Abundance and Density of a Columbian Black-Tailed Deer Population on an Urban Island
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PublisherBRIGHAM YOUNG UNIV
CitationRobert P. Wingard, Paul R. Krausman, and Ruth Milner "Abundance and Density of a Columbian Black-Tailed Deer Population on an Urban Island," Western North American Naturalist 79(3), 295-307, (26 September 2019). https://doi.org/10.3398/064.079.0302
RightsCopyright © 2019
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AbstractMethods to estimate abundance and density of Columbian black-tailed deer (Odocoileus hemionus columbianus) are limited. Regional wildlife managers are concerned that Columbian black-tailed deer on Whidbey Island, Washington, USA, exceed carrying capacity. Research on small islands in the Pacific Northwest reports high deer densities; however, these islands are smaller and less complex than Whidbey Island, and have fewer mortality sources. Our objective was to estimate the abundance and density of Columbian black-tailed deer on Whidbey Island by using road-based spotlight surveys in a distance sampling framework. We conducted spotlight surveys from 12 January 2015 to 23 January 2015 starting ≤1 h after sunset and continuing to 23:00. The deer population of Whidbey Island is estimated to be 2744.5 individuals (6.2 deer/km2), lower than estimated densities of deer on smaller islands in the region. Density varied across the different sections of Whidbey Island. Road-based spotlight surveys in a distance sampling framework are a useful tool for estimating deer populations in regions where traditional monitoring methods are not practical. This research offers baseline estimates for the deer on Whidbey Island and provides a repeatable procedure to estimate abundance and density.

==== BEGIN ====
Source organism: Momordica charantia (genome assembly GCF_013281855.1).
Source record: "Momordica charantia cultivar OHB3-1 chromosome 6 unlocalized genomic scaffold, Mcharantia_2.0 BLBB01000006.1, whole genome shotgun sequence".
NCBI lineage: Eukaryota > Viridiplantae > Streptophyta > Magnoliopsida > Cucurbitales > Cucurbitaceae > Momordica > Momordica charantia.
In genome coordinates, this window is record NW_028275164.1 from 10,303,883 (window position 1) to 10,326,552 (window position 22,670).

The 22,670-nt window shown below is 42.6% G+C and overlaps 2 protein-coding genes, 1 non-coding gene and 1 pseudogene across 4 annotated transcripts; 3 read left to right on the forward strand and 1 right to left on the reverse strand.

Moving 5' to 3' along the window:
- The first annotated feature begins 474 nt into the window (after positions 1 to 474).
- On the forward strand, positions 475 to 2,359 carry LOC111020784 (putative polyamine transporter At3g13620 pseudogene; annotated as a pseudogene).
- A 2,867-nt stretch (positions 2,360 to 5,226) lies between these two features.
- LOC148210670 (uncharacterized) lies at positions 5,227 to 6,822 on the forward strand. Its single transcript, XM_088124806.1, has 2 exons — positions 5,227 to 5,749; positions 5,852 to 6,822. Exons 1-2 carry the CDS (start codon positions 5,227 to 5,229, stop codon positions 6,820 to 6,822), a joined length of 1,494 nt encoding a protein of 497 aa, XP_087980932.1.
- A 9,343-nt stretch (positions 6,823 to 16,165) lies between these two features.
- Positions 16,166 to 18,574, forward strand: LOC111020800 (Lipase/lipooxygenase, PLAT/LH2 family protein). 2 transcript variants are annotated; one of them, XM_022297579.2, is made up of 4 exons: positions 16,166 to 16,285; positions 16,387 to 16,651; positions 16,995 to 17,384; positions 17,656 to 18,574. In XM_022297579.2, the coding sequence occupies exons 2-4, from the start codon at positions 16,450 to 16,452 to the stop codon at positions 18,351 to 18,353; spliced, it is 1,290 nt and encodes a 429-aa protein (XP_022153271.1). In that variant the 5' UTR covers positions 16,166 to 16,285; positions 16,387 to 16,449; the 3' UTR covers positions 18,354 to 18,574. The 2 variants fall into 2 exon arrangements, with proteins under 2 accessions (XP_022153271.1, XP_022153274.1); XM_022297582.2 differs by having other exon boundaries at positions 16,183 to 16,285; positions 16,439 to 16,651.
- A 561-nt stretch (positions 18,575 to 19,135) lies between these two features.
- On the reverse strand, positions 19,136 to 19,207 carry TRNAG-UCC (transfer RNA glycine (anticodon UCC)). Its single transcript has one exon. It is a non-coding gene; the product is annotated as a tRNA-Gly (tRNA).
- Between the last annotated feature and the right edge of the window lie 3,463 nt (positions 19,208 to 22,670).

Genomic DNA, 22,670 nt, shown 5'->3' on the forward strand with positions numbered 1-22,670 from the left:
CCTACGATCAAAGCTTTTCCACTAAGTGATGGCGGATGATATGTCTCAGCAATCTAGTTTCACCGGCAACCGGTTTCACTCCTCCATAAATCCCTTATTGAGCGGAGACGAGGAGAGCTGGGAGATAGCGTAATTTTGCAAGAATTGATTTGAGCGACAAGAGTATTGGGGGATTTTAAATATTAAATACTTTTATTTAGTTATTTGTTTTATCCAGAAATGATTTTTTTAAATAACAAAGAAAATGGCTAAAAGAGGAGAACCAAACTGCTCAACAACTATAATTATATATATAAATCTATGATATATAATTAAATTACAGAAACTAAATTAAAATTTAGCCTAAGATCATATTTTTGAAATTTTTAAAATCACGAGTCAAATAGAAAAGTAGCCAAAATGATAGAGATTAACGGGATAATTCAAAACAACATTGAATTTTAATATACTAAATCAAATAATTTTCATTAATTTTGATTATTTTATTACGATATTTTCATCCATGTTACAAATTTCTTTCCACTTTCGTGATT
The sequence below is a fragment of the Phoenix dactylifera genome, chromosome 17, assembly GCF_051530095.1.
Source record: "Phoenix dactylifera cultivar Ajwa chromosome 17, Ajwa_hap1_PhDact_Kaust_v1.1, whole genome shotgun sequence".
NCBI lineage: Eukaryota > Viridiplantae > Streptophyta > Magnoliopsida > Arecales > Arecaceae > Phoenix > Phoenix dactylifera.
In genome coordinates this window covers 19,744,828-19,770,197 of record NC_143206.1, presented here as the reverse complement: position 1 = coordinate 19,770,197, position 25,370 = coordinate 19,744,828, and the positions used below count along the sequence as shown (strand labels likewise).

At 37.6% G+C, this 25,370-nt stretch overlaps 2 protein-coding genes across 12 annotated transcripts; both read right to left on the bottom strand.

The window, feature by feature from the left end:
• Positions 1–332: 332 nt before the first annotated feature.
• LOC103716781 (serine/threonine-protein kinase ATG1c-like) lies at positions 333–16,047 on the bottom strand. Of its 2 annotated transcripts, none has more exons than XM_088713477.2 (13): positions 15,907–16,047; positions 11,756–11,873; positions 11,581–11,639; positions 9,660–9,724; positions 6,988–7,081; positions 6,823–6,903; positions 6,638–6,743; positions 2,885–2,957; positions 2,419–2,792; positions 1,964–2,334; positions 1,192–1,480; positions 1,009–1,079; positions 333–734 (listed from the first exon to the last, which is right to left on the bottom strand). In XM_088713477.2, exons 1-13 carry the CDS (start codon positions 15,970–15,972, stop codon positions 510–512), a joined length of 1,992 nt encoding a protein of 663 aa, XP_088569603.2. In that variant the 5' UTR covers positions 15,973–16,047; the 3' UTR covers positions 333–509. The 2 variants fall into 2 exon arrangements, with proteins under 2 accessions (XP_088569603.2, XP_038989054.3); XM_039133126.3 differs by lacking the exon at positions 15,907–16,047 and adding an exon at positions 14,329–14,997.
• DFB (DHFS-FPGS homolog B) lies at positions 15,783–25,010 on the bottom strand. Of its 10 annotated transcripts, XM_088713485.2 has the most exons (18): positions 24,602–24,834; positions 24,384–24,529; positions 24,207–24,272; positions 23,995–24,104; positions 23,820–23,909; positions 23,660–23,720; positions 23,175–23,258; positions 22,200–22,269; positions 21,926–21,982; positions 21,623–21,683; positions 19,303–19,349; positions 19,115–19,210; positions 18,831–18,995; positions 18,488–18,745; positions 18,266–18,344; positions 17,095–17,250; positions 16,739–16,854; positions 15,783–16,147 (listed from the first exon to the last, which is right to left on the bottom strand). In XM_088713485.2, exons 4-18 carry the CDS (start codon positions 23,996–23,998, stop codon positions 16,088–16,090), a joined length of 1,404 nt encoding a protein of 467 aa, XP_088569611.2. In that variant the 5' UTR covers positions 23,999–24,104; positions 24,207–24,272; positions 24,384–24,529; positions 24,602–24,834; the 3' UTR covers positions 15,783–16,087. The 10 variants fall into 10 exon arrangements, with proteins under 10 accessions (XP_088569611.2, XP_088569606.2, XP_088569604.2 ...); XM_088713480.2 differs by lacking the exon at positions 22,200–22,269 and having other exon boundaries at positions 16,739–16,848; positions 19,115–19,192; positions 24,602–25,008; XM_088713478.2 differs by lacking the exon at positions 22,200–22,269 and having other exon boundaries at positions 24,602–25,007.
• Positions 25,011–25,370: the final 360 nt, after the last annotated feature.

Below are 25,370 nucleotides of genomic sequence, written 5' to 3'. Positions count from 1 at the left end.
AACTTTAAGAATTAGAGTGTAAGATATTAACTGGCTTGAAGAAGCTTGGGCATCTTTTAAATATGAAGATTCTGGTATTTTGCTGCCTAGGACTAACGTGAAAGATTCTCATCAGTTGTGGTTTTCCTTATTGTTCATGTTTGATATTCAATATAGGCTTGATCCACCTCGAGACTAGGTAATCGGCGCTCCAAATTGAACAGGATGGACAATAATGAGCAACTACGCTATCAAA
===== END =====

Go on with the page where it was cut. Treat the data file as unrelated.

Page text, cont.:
VersionFinal published version
SponsorsBoone and Crockett Program in Wildlife Conservation at the University of Montana, Missoula, USA; Institutional Animal Care and Use Committee, University of Montana [054-14PKWB-090914]